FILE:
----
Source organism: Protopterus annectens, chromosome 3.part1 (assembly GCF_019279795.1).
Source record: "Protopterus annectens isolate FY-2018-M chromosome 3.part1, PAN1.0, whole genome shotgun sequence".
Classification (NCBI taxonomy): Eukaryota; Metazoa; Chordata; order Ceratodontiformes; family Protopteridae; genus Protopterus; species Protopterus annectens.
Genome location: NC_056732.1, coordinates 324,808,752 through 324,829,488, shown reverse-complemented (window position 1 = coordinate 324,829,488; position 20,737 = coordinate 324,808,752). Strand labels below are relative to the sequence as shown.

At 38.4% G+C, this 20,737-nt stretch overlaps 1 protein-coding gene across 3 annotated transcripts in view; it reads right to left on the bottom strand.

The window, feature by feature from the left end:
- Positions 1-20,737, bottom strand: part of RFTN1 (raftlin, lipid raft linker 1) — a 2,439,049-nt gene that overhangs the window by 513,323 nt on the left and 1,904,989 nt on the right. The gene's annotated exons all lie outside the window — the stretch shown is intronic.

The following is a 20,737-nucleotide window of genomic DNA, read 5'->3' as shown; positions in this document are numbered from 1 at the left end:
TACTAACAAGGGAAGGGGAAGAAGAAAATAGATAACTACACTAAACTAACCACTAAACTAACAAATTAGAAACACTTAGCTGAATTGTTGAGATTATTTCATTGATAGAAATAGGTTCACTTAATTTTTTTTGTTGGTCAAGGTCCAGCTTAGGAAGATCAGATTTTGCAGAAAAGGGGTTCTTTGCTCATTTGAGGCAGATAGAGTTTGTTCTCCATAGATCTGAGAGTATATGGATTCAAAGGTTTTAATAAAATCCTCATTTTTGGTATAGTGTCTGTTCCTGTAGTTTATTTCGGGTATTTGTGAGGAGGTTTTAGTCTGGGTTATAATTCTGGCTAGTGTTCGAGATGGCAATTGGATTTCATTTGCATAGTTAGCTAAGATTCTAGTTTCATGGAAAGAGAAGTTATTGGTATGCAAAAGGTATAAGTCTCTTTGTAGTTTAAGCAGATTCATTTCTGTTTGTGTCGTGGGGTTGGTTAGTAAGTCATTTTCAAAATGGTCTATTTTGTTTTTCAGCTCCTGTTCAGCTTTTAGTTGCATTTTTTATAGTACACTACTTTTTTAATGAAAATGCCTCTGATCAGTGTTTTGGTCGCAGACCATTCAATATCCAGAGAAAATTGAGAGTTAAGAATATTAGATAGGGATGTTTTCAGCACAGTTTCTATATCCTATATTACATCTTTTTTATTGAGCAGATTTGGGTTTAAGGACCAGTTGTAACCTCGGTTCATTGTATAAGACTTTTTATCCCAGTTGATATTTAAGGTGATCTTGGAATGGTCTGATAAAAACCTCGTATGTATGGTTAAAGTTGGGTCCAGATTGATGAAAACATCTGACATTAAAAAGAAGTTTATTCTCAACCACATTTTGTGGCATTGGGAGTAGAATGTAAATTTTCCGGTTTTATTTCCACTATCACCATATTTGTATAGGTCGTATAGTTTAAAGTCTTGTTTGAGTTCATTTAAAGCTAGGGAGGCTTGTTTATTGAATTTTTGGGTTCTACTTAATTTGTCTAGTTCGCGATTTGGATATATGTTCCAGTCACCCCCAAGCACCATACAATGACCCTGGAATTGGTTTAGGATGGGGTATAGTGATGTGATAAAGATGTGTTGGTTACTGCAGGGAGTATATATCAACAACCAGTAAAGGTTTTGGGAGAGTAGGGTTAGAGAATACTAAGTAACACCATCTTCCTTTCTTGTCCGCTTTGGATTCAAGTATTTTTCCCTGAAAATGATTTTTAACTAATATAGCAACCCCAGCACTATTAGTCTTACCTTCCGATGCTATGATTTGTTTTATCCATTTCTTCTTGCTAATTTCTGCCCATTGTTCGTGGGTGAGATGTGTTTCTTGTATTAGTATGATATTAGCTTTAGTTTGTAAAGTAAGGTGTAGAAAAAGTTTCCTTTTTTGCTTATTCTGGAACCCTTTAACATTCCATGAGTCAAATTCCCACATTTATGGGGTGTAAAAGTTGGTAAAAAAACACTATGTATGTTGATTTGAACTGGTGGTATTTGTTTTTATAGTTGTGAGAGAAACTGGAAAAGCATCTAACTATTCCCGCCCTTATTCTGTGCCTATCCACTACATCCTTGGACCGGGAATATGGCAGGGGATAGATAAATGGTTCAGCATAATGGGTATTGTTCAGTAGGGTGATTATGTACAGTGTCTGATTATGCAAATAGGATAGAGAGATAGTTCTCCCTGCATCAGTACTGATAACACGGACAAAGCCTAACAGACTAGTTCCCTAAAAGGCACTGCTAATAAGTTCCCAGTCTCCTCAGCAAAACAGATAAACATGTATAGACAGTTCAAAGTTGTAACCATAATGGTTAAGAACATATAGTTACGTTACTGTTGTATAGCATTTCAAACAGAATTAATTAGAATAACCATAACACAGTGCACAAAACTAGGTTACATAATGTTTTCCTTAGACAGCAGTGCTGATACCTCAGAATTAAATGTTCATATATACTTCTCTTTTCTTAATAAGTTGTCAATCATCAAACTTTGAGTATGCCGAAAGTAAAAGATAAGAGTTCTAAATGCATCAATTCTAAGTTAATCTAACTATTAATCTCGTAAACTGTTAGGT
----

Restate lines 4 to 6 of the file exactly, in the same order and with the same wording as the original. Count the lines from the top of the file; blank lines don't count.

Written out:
Genome location: NC_056732.1, coordinates 324,808,752 through 324,829,488, shown reverse-complemented (window position 1 = coordinate 324,829,488; position 20,737 = coordinate 324,808,752). Strand labels below are relative to the sequence as shown.

At 38.4% G+C, this 20,737-nt stretch overlaps 1 protein-coding gene across 3 annotated transcripts in view; it reads right to left on the bottom strand.

The window, feature by feature from the left end: